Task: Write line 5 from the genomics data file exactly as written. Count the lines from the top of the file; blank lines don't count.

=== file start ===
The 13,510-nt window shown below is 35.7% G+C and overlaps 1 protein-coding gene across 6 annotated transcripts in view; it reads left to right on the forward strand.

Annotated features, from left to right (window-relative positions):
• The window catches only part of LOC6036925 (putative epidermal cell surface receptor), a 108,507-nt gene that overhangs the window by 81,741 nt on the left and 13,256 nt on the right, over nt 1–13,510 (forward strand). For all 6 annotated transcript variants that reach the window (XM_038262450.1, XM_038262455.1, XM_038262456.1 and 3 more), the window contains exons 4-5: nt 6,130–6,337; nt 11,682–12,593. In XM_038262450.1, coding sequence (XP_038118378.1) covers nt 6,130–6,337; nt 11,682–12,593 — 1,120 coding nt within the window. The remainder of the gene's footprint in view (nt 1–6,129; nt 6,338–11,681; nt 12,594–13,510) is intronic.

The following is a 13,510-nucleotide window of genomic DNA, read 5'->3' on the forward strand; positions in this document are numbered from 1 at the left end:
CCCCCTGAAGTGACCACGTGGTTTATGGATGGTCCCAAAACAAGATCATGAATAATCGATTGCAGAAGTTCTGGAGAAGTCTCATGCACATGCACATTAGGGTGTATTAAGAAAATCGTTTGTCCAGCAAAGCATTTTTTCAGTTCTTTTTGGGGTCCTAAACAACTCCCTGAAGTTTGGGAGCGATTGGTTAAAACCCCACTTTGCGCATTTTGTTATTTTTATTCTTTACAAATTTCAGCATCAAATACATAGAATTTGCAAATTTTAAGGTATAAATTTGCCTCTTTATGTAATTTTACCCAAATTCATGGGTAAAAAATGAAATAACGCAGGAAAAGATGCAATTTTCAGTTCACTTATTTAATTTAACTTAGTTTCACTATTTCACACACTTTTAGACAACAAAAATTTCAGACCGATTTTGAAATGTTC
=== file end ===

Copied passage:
CCCCCTGAAGTGACCACGTGGTTTATGGATGGTCCCAAAACAAGATCATGAATAATCGATTGCAGAAGTTCTGGAGAAGTCTCATGCACATGCACATTAGGGTGTATTAAGAAAATCGTTTGTCCAGCAAAGCATTTTTTCAGTTCTTTTTGGGGTCCTAAACAACTCCCTGAAGTTTGGGAGCGATTGGTTAAAACCCCACTTTGCGCATTTTGTTATTTTTATTCTTTACAAATTTCAGCATCAAATACATAGAATTTGCAAATTTTAAGGTATAAATTTGCCTCTTTATGTAATTTTACCCAAATTCATGGGTAAAAAATGAAATAACGCAGGAAAAGATGCAATTTTCAGTTCACTTATTTAATTTAACTTAGTTTCACTATTTCACACACTTTTAGACAACAAAAATTTCAGACCGATTTTGAAATGTTC